Things have been moving along at a reasonable pace in terms of resources for my little man. A bit slower than I'd like, but still reasonable. I have to take into account the time I have to actually apply to this stuff as well as the time it takes for things just to get done with the relevant bodies.
1. We have a disability permit. Autism means that my son is a significant danger to himself when out and about. At the moment it does anyway. I can't instruct him to 'stay with mum' or 'wait here' while I get the baby out of the car. He doesn't understand. Once he is out of the car, he will just go - usually run - to where he thinks we are headed. Or wherever he wants to go. The other thing he tends to do is 'drop' to the ground in protest if he feels anxious or doesn't want to come with us wherever we are headed. I don't need to explain the problems with this when we are on the road or in a car park. Care needs to be taken when getting to and from the car anyways, but the disability parking permit makes it so much easier and safer, as it allows us to park the car as close as possible to the building. Obviously, this reduces the chances of injury to the boy a great deal because we can get inside that much faster. I am hoping that by the time the permit expires, he will have developed enough so that we don't need it anymore.
2. Our autism funding has been approved. This means that all the therapy we have been getting for him can now be paid for via this package. Such a relief, because now I know that I can get him the help he needs (within the funding limits) without adding to financial pressures when caring for our whole family. It also allows for the purchase of relevant equipment... for example, a place to keep the PECS stuff, or even some OT resources. This sort of funding is only available until he turns 7. After that, we are on our own I think. I don't know what happens anyway. What I do know, is that the earlier you can start intervention for ASD kids, the better the outcome.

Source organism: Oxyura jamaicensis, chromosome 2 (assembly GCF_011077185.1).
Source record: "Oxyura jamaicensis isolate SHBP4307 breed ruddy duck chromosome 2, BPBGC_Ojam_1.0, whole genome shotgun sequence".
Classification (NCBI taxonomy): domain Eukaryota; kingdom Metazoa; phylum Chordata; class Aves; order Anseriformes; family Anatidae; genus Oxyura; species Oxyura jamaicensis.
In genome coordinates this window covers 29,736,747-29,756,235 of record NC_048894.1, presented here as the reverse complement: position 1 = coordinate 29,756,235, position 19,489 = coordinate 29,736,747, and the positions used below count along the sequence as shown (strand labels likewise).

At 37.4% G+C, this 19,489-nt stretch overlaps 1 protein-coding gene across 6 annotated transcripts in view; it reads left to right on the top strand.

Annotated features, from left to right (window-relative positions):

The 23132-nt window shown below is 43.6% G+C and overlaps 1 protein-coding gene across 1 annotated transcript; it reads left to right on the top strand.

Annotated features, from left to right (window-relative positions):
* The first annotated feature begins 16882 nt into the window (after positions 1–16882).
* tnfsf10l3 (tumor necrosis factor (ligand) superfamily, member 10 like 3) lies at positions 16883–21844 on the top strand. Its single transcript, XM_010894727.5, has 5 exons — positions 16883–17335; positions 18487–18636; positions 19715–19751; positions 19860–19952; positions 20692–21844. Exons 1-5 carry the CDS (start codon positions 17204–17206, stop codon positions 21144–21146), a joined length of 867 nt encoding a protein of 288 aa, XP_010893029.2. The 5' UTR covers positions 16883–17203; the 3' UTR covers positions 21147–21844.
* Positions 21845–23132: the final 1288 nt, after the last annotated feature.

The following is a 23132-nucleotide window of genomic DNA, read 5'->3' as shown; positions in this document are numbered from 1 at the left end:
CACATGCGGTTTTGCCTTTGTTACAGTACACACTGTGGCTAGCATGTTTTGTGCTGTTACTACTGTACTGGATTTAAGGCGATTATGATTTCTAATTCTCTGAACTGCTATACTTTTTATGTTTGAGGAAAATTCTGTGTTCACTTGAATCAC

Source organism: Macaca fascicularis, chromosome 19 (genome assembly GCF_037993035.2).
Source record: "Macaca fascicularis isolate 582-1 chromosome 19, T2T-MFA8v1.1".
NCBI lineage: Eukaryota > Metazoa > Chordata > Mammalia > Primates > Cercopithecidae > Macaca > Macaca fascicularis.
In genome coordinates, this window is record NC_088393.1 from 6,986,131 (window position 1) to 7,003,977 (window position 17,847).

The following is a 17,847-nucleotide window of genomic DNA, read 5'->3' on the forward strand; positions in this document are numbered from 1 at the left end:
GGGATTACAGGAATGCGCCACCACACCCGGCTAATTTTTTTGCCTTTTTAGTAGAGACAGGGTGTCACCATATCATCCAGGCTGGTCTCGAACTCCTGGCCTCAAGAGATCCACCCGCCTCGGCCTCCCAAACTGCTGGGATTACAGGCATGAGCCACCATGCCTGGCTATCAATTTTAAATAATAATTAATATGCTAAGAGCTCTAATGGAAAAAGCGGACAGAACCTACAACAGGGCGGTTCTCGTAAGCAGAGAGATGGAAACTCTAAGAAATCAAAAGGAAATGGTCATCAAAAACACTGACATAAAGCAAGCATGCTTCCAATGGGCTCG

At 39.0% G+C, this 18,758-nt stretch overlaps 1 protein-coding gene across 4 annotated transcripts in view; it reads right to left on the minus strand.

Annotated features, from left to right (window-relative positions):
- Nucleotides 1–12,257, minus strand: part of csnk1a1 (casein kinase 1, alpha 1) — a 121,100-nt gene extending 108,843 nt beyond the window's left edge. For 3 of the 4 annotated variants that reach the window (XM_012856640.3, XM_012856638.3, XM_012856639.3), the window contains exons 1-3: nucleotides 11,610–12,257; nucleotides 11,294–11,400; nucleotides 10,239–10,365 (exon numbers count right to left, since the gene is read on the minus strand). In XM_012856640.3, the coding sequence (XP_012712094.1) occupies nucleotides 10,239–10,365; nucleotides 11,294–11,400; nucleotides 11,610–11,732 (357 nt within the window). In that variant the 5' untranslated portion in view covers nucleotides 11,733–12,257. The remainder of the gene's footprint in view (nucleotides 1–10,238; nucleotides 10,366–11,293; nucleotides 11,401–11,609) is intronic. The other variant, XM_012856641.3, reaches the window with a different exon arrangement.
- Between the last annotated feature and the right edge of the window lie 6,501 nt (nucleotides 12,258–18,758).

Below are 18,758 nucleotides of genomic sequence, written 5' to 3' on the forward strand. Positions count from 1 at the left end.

3. We have finalised his enrolment in childcare. This is a tender spot for me. I know that childcare will be good for the boy - I have seen the benefits to him just from times he has spent with other children and friends! But I'm so afraid to leave him in the care of strangers when he is so vulnerable. It's the communication issues that worry me the most. Having said that, I am pretty certain that the centre I have chosen is trustworthy. I sent the big girls there for kinder when they were smaller, and never had a problem. The management remembered me, and they really do have a very professional, warm, caring, and friendly approach to their job.
I took Erik inside his room there to have a look and get a feel for the place. After a few nervous minutes, he began to explore and even came back and took my hand to bring me with him! Very soon, he was smiling and enjoying the atmosphere. A relief for me. We go for a 3 hour trial run next week before formal care starts.
Will blog more about childcare and how it goes for him later down the track.